The daily pressures at home and work can leave us drained. Added to this are increasing financial demands, adverse environmental conditions (e.g. extreme weather reflected in floods, cyclones and bushfires), increasing violence in communities and the growth of terrorism.

The human impact of these multiple pressures is reflected in constant tiredness and fatigue experienced by people of all ages, even children who are experiencing the demands of exams, parental expectations and university entry requirements. This constant energy drain can be reflected in many illnesses, not the least of these being chronic fatigue syndrome. Alan Jansson, Japanese acupuncturist with more than 30 years experience, has noted that chronic fatigue syndrome, which used to be the province of elite athletes, is now being experienced by managers in large organisations and people of all ages, including teenagers.

Re-energising through meditation

It seems contradictory that meditation, noted for its focus on stillness and silence, should be a source of energy. In fact, there are specific guided meditations that focus on re-energising the body and mind. One such 10-minute guided meditation offers an approach designed to boost energy and build positivity.

Other forms of meditation help us to release tension and trauma, e.g. somatic meditation, remove the energy draining effects of negative thoughts, build positive energy through appreciation and expression of gratitude, and access the energy in the natural world around us through open awareness. Even mindful listening, being fully present and attuned to another person, can energise us through openness to their ideas and passionate pursuits and through the power of connection.

Reasons why meditation re-energises

The Exploration of Consciousness Research Institute (EOC), drawing on the latest resesearch, advances five reasons why meditation increases energy. These reasons are summarised below:

  1. Meditation changes the way we respond to stress: replacing energy-sapping fear and anxiety with resilience through a reduction in the “energy-zapping” chemical, cortisol.
  2. Boosts endorphins thus increasing calm and focus and reducing the need for energy-depleting, temporary stimulants such as “energy drinks” and coffee.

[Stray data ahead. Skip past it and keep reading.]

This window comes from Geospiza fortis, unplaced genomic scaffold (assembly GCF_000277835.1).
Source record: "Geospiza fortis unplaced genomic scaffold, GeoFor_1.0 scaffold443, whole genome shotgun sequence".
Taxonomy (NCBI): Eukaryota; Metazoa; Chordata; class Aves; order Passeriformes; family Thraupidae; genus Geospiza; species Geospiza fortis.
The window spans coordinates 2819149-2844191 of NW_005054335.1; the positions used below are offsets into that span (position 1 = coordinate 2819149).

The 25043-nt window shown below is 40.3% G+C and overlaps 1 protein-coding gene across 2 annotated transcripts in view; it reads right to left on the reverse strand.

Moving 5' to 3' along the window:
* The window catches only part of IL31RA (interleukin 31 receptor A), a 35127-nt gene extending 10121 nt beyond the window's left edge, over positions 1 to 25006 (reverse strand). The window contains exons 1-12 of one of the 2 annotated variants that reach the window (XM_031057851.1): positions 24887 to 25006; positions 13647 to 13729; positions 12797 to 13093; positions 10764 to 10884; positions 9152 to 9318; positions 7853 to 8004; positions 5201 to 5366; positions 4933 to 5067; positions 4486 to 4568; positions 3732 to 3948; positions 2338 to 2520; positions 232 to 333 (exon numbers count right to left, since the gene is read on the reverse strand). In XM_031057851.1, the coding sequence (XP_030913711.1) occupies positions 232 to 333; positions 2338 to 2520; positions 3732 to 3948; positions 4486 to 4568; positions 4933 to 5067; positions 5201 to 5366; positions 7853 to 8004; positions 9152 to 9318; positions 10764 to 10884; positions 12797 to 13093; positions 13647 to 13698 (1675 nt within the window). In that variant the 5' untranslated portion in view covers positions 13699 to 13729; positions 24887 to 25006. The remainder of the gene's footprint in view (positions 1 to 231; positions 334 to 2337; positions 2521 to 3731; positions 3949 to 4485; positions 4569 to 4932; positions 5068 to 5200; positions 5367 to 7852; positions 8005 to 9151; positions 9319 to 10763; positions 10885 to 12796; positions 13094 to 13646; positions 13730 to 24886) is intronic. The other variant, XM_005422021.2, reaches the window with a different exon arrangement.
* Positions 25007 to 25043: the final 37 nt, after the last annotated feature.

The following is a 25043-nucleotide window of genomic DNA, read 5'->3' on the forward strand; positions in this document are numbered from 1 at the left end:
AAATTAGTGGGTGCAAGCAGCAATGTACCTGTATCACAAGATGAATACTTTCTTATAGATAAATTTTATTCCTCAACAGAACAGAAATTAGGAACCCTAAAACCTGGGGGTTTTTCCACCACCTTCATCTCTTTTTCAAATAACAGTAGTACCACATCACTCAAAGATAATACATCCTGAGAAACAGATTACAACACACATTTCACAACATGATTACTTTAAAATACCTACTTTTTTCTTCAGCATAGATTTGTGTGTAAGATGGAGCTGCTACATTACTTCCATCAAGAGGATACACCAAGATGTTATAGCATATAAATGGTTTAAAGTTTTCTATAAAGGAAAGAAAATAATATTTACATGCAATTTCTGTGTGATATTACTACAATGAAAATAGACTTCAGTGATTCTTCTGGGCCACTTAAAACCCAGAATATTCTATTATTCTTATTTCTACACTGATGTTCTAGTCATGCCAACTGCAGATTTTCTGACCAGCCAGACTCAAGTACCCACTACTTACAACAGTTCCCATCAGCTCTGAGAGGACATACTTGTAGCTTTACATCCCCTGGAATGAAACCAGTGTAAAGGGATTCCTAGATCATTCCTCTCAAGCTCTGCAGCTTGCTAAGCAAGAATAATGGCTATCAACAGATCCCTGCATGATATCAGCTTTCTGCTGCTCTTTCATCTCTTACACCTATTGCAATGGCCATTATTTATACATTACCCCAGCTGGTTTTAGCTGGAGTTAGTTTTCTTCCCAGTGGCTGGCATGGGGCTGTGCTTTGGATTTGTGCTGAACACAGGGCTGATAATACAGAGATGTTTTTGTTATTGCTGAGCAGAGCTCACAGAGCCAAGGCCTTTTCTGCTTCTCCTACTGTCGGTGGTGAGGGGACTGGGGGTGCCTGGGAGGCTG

3. Induces deeper sleep and energy restoration through increased awareness of the present moment (not locked into the past or the future) and through an increase in the sleep-enhancing hormone, melatonin.
  4. Boosts two key chemicals DHEA (develops overall sense of well-being) and Growth Hormone (GH) which increases our strength and energy storage. The overall effect of these two chemicals is a reduction in fatigue and an increase in the energy of motivation.
  5. Upgrades our personal battery and recharges it – by enhancing our emotional control centre (the pre-frontal cortex) and reducing our fear centre (the amygdala).

As we grow in mindfulness through meditation, we can re-energise our personal batteries when they run low, build resilience, reduce energy-sapping emotions and chemicals, and increase chemicals that have a positive effect on our overall strength, the restorative quality of our sleep and our sense of well-being.

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Image source: courtesy of ColiN00B on Pixabay

By Ron Passfield – Copyright (Creative Commons license, Attribution–Non Commercial–No Derivatives)

Disclosure: If you purchase a product through this site, I may earn a commission which will help to pay for the site, the associated Meetup group and the resources to support the blog.

Mindfulness for Leadership in the Digital Age

Many of the presentations during the Mindful Leadership Online Conference, 17-26 October 2018, focus on what it means to be a leader in the digital age.  Sky Jarrett, for example, discussed Thriving As a Leader in the Digital Age, and highlighted the role of mindfulness in achieving this goal.  Her presentation drew on her experience with Accenture – a global consulting firm – where she is an Executive Coach and Mindfulness Instructor.

As the digital age continues to advance relentlessly with the advent of artificial intelligence and robotics, leaders are faced with new and demanding challenges and the uncertainty that derives from continuous technological, ecological and economic disruption.  Life and work are becoming more complex with the generational shift and the growth in mental illness in the home and the workplace.

Thriving as a leader in the digital age through mindfulness

Sky identified how mindfulness can assist leaders to not only survive the digital era but to thrive and achieve greatness in their chosen arena of activity: